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zipdang

My "new" lathe - Input?

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My own Logan lathe was given to me and was also found in a garage by a friend hired to do a clean up. It was in cleaner shape than yours and has a quick change but runs the exact same drive system with a motor pulley to jackshaft pulley to flat leather belt. I’ve been loving it ever since I got it. Picked a nice Alliant vertical mill with all the essentand a ton of tooling for $1,750 including a 5hp phase converter. They can be found out there for the right kind of money. 

 

In that box along with those feed screw gears are some guards for the belt drives. I see a face plate and other things in that box. It’s a goldmine of parts.

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Congrats on your 'new' lathe!  A lathe is essential for working on vintage cars...and vintage anything!

 

My first lathe (1938 Sheldon 11") looked much worse than yours, so don't fret.   

I just recently started my second lathe (1948 South Bend 9"), but it will be kept as 'original' as possible...just like my cars. 

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That is a great find. I want to warn you, a lathe is possibly the most dangerous piece of equipment in a machine shop. Not trying to scare you, but instead make you aware it is very easy to get injured if inexperienced in operating one. If you choose to restore and use it, I would recommend enrolling in a beginning machinest course at a community college. Not only will you be safer, but will learn to do things on your lathe that would be difficult to discover on you own. I can tell you that lathes are a very neat piece of equipment and are fun to operate.

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What mike said. Also, when running a lathe, no ties, scarfs,  loose shirt cuffs, long hair, gloves and NO rings. I might opine that the piece of equipment in the shop most likely to hurt one is the buffing wheel...............Bob

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I still have a proud scar on my left thumb from a "lathe lesson" learned in Jr. High school metal shop. Agree about the buff'.  -  CC 

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This is my  11" X 36" South Bend lathe...  I am still looking for the correct tailstock for 8" wide V ways and 11" swing.

 

 

SB Lathe 1.jpg

SB Lathe 2.jpg

Edited by Mark Shaw (see edit history)

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Hey C Carl, we have a "matched set". We were learning to shape copper bowls in H. S. metal shop and with the lathe still spinning after I shut it off, I though I could slow it down with my hand. Well I couldn't and it gave me about 15 stitches and a 2" scar to remind me not to try it again. Do kids even have metal shop anymore?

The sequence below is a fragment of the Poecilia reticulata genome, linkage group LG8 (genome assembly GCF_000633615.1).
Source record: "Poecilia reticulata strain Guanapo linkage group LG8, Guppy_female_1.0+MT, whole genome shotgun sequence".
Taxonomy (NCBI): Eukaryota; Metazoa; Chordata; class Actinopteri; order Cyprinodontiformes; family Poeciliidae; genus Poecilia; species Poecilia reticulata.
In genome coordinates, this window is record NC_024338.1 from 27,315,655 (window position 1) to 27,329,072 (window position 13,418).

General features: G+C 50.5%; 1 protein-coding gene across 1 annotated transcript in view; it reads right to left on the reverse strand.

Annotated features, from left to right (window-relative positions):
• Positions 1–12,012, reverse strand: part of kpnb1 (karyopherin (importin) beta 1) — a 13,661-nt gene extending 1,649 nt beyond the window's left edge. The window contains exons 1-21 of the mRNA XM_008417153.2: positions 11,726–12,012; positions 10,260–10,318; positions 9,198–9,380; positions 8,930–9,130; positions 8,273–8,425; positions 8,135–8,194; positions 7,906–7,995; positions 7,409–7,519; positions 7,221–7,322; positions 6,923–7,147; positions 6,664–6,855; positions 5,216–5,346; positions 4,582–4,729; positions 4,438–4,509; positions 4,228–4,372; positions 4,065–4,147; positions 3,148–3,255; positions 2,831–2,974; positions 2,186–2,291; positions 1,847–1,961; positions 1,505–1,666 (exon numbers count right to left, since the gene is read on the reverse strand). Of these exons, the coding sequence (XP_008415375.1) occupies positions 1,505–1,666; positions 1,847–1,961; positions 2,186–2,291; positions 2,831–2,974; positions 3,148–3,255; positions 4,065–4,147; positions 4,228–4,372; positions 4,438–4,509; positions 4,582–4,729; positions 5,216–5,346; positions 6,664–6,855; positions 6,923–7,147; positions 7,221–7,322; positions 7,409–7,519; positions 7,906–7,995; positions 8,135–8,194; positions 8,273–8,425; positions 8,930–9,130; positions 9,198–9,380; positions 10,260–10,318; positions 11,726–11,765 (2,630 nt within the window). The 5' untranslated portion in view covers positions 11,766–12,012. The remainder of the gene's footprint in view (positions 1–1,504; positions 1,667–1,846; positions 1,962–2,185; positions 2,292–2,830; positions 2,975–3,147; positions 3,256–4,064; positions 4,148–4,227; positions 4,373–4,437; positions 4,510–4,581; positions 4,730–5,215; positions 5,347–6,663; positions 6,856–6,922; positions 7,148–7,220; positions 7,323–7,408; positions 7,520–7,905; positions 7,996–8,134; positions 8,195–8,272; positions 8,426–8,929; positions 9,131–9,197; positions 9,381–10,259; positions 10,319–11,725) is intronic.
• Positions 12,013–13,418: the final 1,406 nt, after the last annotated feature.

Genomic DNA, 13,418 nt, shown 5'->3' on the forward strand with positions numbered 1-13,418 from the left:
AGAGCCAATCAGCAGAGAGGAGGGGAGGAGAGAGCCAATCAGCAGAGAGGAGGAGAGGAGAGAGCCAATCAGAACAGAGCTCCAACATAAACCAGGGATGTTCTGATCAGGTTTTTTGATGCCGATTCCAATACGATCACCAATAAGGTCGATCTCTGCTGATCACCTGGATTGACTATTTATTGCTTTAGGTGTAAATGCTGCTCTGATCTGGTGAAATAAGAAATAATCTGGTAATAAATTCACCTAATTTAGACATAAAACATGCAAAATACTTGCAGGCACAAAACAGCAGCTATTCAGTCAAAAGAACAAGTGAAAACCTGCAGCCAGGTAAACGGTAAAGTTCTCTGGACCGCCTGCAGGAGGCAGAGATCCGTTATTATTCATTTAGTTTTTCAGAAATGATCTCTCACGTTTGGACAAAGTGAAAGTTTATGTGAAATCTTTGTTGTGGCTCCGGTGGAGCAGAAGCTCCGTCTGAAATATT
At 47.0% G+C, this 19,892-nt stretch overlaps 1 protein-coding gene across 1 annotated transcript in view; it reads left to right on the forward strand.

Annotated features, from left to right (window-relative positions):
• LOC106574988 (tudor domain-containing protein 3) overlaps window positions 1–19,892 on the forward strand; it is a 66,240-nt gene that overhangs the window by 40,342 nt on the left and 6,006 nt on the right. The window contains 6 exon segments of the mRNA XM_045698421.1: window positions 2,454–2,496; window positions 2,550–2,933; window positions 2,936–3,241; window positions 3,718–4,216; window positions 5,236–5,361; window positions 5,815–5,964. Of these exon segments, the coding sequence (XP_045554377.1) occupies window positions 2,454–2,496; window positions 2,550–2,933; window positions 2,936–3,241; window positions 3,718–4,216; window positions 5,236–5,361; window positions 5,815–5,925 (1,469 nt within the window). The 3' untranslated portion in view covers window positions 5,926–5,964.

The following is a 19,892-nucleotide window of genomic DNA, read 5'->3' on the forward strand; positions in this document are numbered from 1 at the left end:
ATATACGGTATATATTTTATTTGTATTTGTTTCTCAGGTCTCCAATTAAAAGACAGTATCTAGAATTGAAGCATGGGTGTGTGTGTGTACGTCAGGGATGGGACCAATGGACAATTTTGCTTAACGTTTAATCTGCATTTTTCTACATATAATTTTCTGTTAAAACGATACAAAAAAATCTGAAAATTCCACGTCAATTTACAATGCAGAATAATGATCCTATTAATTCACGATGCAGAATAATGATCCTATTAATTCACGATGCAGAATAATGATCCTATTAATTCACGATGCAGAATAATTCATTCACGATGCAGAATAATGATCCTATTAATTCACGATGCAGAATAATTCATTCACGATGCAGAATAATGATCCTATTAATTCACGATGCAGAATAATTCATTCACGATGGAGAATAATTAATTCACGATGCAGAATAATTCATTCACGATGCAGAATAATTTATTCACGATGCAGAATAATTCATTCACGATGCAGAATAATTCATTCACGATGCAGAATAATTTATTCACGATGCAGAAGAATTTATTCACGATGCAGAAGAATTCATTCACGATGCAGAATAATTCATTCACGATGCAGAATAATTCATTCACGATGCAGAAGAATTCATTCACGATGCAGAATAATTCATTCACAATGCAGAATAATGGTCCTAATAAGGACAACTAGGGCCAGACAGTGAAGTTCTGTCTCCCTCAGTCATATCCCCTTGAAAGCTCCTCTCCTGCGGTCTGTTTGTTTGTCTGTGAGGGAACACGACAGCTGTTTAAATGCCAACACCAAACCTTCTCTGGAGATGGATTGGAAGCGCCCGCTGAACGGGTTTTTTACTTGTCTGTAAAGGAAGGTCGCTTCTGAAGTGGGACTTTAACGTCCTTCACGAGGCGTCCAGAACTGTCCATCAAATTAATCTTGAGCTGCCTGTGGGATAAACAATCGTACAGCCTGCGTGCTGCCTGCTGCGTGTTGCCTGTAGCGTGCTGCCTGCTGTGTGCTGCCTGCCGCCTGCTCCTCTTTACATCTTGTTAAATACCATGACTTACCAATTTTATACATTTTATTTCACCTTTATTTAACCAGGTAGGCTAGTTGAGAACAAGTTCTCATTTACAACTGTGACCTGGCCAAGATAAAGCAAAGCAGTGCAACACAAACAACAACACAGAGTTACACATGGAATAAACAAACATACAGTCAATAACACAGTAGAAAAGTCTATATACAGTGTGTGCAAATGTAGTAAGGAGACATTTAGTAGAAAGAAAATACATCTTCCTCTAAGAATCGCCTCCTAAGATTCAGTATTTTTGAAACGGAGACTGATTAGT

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I was wondering the same thing as I tapped out (I also should have taken typing with the girls - who knew ?), my bloody experience. From what I gather, now EVERYONE learns to type very well, but don't learn one end of a screwdriver from the other end of a wrench.   -  Carl 

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The best trick for cleaning the ways is to use a dull carbide scraper... it just pushes the rust off.

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When I was in training to be a machinist the first class we had, before ever going into the machine shop, was safety training.  The instructor was an old machinist with about 30 years experience. We were in a classroom but he was wearing his safety glasses. He asked the rest of us to put on a pair. Then he took his glasses off and held them up in his left hand. He told us, "This is the most important piece of safety equipment you will ever have. Companies will hire a machinist with fingers or toes missing but they won't hire a blind machinist". Then he held up his right hand to show he had a finger missing to prove his point.  After some discussion about safety glasses he held up a chuck key for a lathe. It's a simple, harmless looking tool that is essential to using a lathe.   He said, "This may be be the most dangerous tool you will use in a machine shop. If you turn the lathe on with it still in the chuck you may be badly hurt or killed". This is some good advice for someone using a lathe for the first time.

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When I worked in the tool room leaving the chuck key in on a lathe or drill press was a mandatory  day off without pay. When I started my dad told me to never trust a machine. It will sit doing it's job day after day for years and years, and the whole time it is just patiently watching and waiting for someone to get careless. .............Bob

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Dalton made lathes very similar to the South Bend. My Nine by Four Dalton has been a really nice piece of equipment that I've use many times making parts for restoration projects.  This one had some surface rust when I got it but cleaned up nicely - WD40, steel wool and plenty of elbow grease (and time), but was a fun project in itself.